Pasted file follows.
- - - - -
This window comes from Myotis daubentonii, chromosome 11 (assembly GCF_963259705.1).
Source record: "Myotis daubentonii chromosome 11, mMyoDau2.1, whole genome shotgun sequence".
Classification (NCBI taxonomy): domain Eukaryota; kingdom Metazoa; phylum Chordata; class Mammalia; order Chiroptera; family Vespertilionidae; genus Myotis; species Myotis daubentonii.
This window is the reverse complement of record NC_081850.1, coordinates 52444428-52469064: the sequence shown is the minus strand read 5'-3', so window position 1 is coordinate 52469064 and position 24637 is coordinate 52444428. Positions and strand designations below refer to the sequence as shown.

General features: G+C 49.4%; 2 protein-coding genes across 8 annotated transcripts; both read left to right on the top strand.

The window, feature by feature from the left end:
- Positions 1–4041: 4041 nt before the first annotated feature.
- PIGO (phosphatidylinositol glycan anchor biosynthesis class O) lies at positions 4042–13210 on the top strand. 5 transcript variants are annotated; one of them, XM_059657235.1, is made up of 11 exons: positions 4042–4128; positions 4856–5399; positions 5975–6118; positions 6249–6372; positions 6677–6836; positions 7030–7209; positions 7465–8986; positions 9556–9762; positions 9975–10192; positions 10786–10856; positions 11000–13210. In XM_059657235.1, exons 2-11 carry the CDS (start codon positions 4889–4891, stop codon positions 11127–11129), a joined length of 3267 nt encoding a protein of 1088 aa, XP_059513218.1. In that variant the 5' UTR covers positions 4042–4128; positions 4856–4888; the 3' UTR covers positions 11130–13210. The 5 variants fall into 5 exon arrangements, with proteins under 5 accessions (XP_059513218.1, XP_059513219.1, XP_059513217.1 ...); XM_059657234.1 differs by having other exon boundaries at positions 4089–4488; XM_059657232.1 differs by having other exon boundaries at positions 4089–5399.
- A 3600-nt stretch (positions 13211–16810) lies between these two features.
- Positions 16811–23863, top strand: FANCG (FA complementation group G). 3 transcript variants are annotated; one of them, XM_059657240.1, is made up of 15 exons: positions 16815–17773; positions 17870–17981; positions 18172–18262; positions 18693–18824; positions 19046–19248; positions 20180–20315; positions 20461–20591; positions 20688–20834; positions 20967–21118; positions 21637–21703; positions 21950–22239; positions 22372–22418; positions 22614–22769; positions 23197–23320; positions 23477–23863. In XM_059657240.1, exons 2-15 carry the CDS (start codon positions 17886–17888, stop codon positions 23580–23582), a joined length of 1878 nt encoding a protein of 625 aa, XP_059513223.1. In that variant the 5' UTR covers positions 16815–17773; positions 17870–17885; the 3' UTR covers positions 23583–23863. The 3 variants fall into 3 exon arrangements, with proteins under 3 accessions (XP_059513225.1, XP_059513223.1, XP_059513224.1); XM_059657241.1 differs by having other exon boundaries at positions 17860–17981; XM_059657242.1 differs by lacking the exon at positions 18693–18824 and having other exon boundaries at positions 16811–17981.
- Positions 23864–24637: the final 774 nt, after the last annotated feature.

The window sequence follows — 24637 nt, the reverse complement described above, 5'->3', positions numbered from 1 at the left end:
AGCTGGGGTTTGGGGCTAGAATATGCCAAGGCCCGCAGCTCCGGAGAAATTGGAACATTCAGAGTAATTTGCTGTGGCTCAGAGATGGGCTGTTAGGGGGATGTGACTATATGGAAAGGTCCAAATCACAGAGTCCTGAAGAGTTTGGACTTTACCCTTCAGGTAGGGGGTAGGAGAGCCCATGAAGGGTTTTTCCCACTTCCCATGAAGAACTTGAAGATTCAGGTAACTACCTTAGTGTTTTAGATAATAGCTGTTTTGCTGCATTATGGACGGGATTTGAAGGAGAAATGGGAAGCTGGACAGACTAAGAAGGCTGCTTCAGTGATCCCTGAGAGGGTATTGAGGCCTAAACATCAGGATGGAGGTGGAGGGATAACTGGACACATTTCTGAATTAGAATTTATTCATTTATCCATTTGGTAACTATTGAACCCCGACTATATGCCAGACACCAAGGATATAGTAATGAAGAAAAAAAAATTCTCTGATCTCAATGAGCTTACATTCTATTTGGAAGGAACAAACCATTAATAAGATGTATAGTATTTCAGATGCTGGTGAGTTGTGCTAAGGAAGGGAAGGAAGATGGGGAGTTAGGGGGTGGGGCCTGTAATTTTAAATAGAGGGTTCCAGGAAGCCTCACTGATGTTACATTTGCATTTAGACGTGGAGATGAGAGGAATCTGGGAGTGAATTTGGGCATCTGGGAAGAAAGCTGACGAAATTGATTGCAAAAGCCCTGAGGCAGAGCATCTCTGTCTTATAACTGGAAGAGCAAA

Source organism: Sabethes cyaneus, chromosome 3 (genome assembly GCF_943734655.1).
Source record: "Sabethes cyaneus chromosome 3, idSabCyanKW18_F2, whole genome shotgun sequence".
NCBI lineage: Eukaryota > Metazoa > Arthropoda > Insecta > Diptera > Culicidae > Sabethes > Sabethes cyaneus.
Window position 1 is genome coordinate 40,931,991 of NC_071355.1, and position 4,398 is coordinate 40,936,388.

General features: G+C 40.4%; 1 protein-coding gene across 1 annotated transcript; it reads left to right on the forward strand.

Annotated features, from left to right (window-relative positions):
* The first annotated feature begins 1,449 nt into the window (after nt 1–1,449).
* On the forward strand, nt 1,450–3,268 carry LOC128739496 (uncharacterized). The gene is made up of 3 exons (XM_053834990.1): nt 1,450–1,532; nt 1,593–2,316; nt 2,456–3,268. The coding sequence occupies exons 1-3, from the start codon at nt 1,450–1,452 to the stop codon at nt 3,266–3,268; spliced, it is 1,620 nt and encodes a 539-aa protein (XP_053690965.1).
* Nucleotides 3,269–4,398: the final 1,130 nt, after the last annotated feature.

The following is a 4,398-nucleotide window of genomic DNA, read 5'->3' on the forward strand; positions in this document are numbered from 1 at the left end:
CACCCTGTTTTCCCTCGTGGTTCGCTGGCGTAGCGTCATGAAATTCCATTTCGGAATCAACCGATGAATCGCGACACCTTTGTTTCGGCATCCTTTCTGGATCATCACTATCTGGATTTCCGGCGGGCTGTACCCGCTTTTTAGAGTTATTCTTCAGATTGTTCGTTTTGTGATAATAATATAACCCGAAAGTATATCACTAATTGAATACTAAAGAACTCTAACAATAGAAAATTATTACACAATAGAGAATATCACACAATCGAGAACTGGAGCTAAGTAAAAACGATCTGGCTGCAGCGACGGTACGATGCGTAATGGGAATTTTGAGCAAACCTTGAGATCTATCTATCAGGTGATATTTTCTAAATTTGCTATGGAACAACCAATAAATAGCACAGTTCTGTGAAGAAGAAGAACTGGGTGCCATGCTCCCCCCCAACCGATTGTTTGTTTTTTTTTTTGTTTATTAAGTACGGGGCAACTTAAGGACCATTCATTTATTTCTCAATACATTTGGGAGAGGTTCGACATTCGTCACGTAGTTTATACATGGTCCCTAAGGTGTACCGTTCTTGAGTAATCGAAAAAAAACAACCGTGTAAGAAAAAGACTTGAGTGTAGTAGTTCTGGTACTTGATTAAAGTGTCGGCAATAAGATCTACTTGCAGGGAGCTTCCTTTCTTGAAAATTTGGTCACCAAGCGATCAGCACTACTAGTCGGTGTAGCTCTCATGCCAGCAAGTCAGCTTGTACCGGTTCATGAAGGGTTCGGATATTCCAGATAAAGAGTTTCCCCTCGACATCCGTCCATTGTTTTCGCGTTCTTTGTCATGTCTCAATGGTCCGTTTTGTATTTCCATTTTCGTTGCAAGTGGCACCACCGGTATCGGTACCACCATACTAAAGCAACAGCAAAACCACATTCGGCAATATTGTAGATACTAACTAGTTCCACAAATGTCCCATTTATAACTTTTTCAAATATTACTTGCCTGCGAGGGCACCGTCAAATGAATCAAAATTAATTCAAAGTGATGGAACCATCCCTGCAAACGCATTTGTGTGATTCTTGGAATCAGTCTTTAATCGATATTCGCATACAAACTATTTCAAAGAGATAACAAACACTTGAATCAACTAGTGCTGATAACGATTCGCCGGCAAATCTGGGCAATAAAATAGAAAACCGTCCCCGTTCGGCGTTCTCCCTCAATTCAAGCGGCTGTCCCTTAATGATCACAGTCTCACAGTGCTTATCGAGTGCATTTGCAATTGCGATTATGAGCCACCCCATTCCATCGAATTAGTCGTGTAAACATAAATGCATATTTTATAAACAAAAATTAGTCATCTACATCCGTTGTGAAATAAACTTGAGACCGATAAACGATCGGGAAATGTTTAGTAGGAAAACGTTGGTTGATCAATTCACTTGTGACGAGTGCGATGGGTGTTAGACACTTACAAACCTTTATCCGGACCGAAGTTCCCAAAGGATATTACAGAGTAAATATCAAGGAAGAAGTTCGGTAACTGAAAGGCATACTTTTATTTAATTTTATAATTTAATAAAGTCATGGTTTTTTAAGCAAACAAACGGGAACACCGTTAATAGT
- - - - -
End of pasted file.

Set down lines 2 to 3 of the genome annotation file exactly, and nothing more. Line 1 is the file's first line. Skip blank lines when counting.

Source record: "Myotis daubentonii chromosome 11, mMyoDau2.1, whole genome shotgun sequence".
Classification (NCBI taxonomy): domain Eukaryota; kingdom Metazoa; phylum Chordata; class Mammalia; order Chiroptera; family Vespertilionidae; genus Myotis; species Myotis daubentonii.